Friday's NCAA Tournament: North Carolina, Saint Peter's, Kansas, Miami reach Elite 8

Associated Press

Philadelphia — Turns out, the best explanation for the shooting spree Caleb Love put on for North Carolina was also the simplest.

It’s gotta be the shoes.

North Carolina's Caleb Love reacts during the second half of a college basketball game against UCLA in the Sweet 16.

Reinvigorated by a change of sneakers at halftime, Love went crazy for the Tar Heels on Friday night. He made the game-tying and go-ahead 3-pointers 37 seconds apart to lift Carolina to a 73-66 victory over UCLA in a March Madness matchup of power programs.

Love scored 27 of his career-high 30 points in the second half, part of a barrage that included NBA-range 3s and no-look layups. His go-ahead 3 came with 1:03 left. He also hit a pair of free throws with 7.8 seconds remaining that put away the fourth-seeded Bruins for good.

The idea to change shoes came from the team’s director of operations, Eric Hoots, after Love shot 1 for 8 in the first half. He shot 10 for 16 in the second.

“I’m going to give him a raise,” coach Hubert Davis said of his right-hand man.

North Carolina is one win away from its 21st Final Four, which would improve on the record it already holds. Its next game is Sunday against Saint Peter’s in a first-of-its-kind 8-vs.-15 matchup in the Elite Eight. The 15th-seeded Peacocks topped Purdue 67-64 earlier in the evening.

Every bit as tantalizing, the Tar Heels and their archrival Duke, which plays Arkansas on Saturday, are each one win away from a matchup at the Final Four in New Orleans next weekend. The teams have never played each other in the NCAA Tournament.

As great as the Saint Peter’s run has been, and as great as both games in Philly were Friday night, nobody stood out more over the five hours of hoops at the Wells Fargo Center – the same place Carolina punched its ticket for the 2016 Final Four – than Love.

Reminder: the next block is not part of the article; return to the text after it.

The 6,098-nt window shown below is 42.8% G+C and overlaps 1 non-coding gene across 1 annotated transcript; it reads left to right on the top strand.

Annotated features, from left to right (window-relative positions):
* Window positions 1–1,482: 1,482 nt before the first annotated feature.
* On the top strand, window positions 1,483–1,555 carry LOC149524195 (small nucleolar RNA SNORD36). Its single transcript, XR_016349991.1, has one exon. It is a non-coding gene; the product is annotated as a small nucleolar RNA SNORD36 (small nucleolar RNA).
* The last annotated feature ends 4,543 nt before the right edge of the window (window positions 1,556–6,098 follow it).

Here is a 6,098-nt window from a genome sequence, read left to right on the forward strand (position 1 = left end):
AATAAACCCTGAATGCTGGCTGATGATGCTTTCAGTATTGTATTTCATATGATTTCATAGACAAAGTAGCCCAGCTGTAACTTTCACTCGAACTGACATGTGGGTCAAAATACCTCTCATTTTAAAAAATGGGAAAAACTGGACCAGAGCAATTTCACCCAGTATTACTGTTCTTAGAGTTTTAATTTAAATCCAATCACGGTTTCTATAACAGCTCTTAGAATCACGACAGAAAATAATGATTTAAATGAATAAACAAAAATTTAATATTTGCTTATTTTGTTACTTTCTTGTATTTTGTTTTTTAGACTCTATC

The sophomore was held to five points in last week’s win over Baylor, but managed one point more than that during the decisive 37 seconds. His go-ahead 3 marked the last of 14 lead changes in a game that was also tied eight times.

“One hot player can send you home,” UCLA guard Jules Barnard said.

Last year, that hot player was Jalen Suggs, the Gonzaga guard who banked one in from near half court to end UCLA’s season at the national semifinal. This time, it was Love, who scored one fewer point than what Bernard (16) and Tyger Campbell (15) put up, combined.

This was a nip-and-tuck affair all the way through. Neither team led by more than eight. In their second-round win over Baylor, the Tar Heels built a 25-point advantage, only to squander it, then pull things together and pull out the game in overtime.

That game got dicey once Brady Manek got tossed for throwing an inadvertent elbow. Manek played all but two minutes in this one and finished with 13 points.

Armando Bacot had 14 points and 15 rebounds for North Carolina, the most crucial of which came when he tipped in a miss by R.J. Davis with 15 seconds left to build Carolina’s lead to five points – the biggest it had been to that point.

But this game, especially the second half, belonged to Love, who started heating up as soon as he came out of the locker room with a fresh pair of Jordans. He scored seven of North Carolina’s first 12 points of the half, then, with the game tied at 44, scored 10 in a row for the Tar Heels.

Those included a pair of twisting, practically no-look layups and an NBA-range 3-pointer. He followed that with a heat-check 3, jacked up from the elbow under pressure. It missed, but that didn’t stop him.

Trailing 64-61 with 2 minutes left, the Tar Heels fed to Love, who missed again – this time on a pull-up 3 that would have tied it. Bacot got the rebound and Carolina fed Love once more. That one went in at the 1:40 mark. The Tar Heels didn’t trail again.

“I never lose my confidence level,” Love said. “Coach Davis and all my teammates always tell me that. I feel like that’s the best part of my game, not to lose my confidence.”

Saint Peter's 67, Purdue 64: Daryl Banks III scored the tying and go-ahead baskets that pushed 15th-seeded Saint Peter’s to the brink of the Final Four, the tiny Peacocks thriving off a home-court edge to beat third-seeded Purdue 67-64 on Friday night.